Posted on July 3, 2008

West African Bushmen Are Denied U.S. Visas

Carlos Santos, Times-Dispatch (Richmond), July 03, 2008

Three West African bushmen recruited to build an authentic mud-hut village at the Frontier Culture Museum of Virginia were denied visas because they are too poor and inarticulate.


John Avoli, director of the museum in Staunton, said yesterday, “After a monumental effort, we identified three bush people who actually lived in mud huts. You can’t imagine how difficult it was to get them out of the bush and bring them to Lagos. We were heartbroken.”

The museum has been planning to build a mid-1700s West African Igbo compound to illustrate the history of the slave trade as well as the early American frontier. Many slaves brought to America and to Virginia came from Nigeria in West Africa.


But Avoli said the whole point of recruiting the bushmen—who would of course be poor farmers with no English skills—was that they built and lived in mud huts and so possessed the skills to construct a real Igbo compound.


Despite efforts by the Warner’s staff, the decision was not reversed. In her letter last week to Warner, Heien, wrote that Ikegbunam “has no regular income” and that Nkwuda “is a farmer who ekes out a marginal living” while Anigbogu didn’t fill out the application forms properly.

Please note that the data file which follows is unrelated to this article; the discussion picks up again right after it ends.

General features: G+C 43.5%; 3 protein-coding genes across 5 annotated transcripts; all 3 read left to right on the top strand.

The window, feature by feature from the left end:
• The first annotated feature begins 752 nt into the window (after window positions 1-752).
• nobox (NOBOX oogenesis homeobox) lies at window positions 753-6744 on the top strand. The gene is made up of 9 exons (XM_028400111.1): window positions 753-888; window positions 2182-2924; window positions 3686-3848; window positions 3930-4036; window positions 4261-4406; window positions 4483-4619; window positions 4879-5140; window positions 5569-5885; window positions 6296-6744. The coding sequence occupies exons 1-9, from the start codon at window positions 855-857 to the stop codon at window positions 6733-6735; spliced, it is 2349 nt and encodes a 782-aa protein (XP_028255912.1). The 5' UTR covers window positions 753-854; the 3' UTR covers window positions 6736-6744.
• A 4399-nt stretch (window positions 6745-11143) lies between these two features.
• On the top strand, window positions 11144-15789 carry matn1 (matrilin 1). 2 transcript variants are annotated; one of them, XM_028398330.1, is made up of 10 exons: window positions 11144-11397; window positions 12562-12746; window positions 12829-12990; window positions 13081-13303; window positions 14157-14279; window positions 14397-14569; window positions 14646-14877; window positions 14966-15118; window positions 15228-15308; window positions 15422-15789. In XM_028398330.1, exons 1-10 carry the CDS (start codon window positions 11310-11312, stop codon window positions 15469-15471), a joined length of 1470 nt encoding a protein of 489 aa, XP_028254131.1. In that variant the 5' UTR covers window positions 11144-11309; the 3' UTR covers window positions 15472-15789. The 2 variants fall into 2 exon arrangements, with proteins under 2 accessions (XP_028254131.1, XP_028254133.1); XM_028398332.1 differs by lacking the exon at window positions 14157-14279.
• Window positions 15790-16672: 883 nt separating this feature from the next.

Material to construct the Igbo village is currently on its way to Virginia via ship, Avoli said. The material includes raffia palms for roofing and landscaping as well as pottery, tools and wood carvings that will decorate the mud huts.

An Igbo compound of the mid-1700s usually contained several houses enclosed by a fence of closely planted trees or a wall of compacted earth. Igbo houses were generally rectangular to square in shape, with walls of either solid earth or wattle and daub, and with roofs of palm or grass thatch, according to the museum.

Historically, the Igbo were yam farmers, and the compound of every successful Igbo included a yam barn where the harvested root crop was stored.

Avoli said that despite the setback, the West African village will be built. Umembe Onyejekwe, a former Nigerian government museum curator, will spend four months helping to build the village. She helped recruit the three bushmen.